You have to be good at putting on the different personas that are expected of you, whether that be vampish, coquettish or as “enchantingly nasty” as Rita Skeeter.

Odd descriptions in relation to journalists. But we all put on different personas in different situations, whether they be professional or personal. I adjust my persona depending on whether I’m dealing with my boss, my colleagues or the wide variety of clients I deal with. Having different personas is an important part of dealing with a wide variety of people.

Most often young female journalists still seem to be cast in these starring roles by older tweedy men. It is in the classic tradition of Pygmalion – anyone remember Maddie in House of Cards?

I have no idea how individualistic journalists can be, how “cast” they are by their bosses and how older and how tweedy those bosses are. I suspect there is a bit of variety.

I wonder how many female reporters in the parliamentary Press Gallery have unresolved “daddy issues”. (Oh I know they will all deny this strenuously, they are tough, independent and staunch. I’d have said the same, too.)

I don’t wonder how ridiculous this sounds. Perhaps I need to look up what “daddy issues” means, but it sounds accusatory and demeaning to female reporters.

Daddy Issue – a young woman who is attracted to much older men. Often stems from a lack of a good relationship between the girl and her father.

Ok, that’s worse than demeaning.  And particularly accusatory in relation to Vance. With zero evidence.

I just can’t help thinking it would be progress if female journalists were writing their own parts rather than continuing to play the role of temptress to male politicians.

And that continues the quite nasty insinuations specifically (for Vance/Dunne) and generally (for all female journalists).

I’m fairly certain that more than a few female journalists will claim to be “writing their own parts”. Especially those who are bosses and editors – I presume some rise above Hill Cone’s ceiling.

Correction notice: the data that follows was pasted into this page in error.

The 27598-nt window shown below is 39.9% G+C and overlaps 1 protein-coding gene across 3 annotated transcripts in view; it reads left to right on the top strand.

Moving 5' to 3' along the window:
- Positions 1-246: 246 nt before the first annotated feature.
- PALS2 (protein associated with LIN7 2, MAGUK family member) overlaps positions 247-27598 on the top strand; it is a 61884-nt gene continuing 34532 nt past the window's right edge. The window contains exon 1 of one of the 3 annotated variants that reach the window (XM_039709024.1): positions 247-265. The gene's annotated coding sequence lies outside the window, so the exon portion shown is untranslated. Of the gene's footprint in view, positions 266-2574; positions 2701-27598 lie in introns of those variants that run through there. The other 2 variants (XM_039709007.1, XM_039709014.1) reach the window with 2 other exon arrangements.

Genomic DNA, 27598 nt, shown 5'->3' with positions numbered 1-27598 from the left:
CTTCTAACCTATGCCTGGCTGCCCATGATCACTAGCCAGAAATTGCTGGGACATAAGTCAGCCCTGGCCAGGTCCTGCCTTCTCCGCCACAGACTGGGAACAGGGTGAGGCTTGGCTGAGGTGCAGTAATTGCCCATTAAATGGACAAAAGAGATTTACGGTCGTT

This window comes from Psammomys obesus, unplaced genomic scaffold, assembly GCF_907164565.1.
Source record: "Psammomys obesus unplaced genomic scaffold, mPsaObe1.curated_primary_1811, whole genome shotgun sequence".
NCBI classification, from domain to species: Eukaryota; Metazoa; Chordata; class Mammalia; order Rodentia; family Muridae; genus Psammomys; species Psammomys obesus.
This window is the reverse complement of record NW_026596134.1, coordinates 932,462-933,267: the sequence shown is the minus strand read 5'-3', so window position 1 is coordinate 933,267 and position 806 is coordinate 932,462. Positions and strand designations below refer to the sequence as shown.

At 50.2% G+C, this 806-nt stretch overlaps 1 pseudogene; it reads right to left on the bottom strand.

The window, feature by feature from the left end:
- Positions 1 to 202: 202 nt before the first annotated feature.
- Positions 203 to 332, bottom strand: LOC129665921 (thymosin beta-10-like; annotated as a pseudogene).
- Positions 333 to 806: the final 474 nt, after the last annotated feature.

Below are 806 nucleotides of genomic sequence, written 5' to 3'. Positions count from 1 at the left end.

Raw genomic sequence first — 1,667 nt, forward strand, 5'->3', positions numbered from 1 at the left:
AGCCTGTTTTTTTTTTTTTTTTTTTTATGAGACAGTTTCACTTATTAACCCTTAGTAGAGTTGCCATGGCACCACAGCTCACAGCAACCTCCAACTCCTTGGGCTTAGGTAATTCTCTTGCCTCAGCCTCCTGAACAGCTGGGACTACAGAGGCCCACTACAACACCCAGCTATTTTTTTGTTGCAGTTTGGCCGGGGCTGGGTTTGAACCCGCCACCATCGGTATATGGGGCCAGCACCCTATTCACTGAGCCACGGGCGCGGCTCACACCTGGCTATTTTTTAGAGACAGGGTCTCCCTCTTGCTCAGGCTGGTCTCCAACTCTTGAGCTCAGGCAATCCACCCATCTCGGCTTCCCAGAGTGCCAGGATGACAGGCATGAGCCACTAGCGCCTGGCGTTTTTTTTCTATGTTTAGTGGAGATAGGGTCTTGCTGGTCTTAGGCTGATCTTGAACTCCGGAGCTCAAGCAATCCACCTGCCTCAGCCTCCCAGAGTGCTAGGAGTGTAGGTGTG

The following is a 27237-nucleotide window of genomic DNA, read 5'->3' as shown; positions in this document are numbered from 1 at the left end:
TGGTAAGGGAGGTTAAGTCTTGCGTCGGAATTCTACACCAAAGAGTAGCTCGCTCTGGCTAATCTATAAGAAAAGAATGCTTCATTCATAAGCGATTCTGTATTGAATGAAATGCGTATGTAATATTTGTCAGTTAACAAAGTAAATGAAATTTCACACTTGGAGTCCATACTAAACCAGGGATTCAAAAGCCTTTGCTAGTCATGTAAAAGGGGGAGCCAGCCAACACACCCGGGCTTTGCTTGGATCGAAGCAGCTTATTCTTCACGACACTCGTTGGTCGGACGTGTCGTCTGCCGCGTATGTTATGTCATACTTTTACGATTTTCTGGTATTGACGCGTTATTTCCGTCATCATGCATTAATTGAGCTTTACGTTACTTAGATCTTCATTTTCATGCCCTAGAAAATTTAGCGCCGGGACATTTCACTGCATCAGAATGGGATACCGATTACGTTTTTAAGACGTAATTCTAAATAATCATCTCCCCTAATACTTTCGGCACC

Personally, I can’t think of anything I’d less like to do these days.

She seems to have chosen not to. But I’m not sure many female journalists would like to be doing what she’s doing either.

I’m not quite Germaine Greer, who in her 50s decided gardening was better than casual sex, but at 45, perhaps not far off.

More on the sex theme.

Female reporters are like prima ballerinas or elite gymnasts; with a few notable exceptions (Kim Hill, Fran O’Sullivan, Susan Wood) for most of us our career is over and our waistlines are expanding by the time we’re 30. But the tweedy old men can blithely carry on with a new retinue of young proteges.

David, there is probably a bit of truth to that. But I suspect it’s highly questionable how much truth. It certainly sounds like an extreme over generalisation to me, but I’m not in journalism so I don’t know.

But I can think of quite a few other female journalists who to me are nothing like Hill Cone’s alleged world of female reporters are like prima ballerinas or elite gymnasts.

These days the female journalist I most admire does not resemble Andrea Vance with her high-profile “scoops”.

That’s a remarkable comment. The best journalism, the best “scoops”, should be high profile. Sure they have to compete with a media obsession with celebrityitis and trivia. That makes a high profile story like the one Vance broke on the GCSB even more notable, more high profile.